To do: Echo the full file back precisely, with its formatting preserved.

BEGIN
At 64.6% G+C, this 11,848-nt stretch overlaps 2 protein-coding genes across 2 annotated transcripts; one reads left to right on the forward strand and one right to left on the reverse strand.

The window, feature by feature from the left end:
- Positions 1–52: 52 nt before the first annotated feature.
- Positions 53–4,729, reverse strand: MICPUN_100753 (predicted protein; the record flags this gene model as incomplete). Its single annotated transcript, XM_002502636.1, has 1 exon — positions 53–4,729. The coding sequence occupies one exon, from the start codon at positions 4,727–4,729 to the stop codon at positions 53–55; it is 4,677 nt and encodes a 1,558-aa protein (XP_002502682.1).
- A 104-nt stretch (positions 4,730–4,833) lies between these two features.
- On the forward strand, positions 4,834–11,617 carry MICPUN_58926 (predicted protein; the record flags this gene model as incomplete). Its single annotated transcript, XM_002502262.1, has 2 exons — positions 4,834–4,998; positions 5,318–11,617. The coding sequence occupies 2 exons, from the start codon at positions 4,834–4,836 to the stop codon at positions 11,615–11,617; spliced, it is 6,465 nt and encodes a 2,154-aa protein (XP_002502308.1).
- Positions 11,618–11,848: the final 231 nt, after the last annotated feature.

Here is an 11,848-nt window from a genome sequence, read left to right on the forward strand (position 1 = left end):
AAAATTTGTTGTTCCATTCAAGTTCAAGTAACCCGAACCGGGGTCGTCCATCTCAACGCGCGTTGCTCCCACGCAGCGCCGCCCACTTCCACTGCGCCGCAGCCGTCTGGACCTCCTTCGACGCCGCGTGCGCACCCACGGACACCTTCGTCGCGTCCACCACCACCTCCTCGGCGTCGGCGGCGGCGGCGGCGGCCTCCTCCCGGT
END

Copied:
At 64.6% G+C, this 11,848-nt stretch overlaps 2 protein-coding genes across 2 annotated transcripts; one reads left to right on the forward strand and one right to left on the reverse strand.

The window, feature by feature from the left end:
- Positions 1–52: 52 nt before the first annotated feature.
- Positions 53–4,729, reverse strand: MICPUN_100753 (predicted protein; the record flags this gene model as incomplete). Its single annotated transcript, XM_002502636.1, has 1 exon — positions 53–4,729. The coding sequence occupies one exon, from the start codon at positions 4,727–4,729 to the stop codon at positions 53–55; it is 4,677 nt and encodes a 1,558-aa protein (XP_002502682.1).
- A 104-nt stretch (positions 4,730–4,833) lies between these two features.
- On the forward strand, positions 4,834–11,617 carry MICPUN_58926 (predicted protein; the record flags this gene model as incomplete). Its single annotated transcript, XM_002502262.1, has 2 exons — positions 4,834–4,998; positions 5,318–11,617. The coding sequence occupies 2 exons, from the start codon at positions 4,834–4,836 to the stop codon at positions 11,615–11,617; spliced, it is 6,465 nt and encodes a 2,154-aa protein (XP_002502308.1).
- Positions 11,618–11,848: the final 231 nt, after the last annotated feature.

Here is an 11,848-nt window from a genome sequence, read left to right on the forward strand (position 1 = left end):
AAAATTTGTTGTTCCATTCAAGTTCAAGTAACCCGAACCGGGGTCGTCCATCTCAACGCGCGTTGCTCCCACGCAGCGCCGCCCACTTCCACTGCGCCGCAGCCGTCTGGACCTCCTTCGACGCCGCGTGCGCACCCACGGACACCTTCGTCGCGTCCACCACCACCTCCTCGGCGTCGGCGGCGGCGGCGGCGGCCTCCTCCCGGT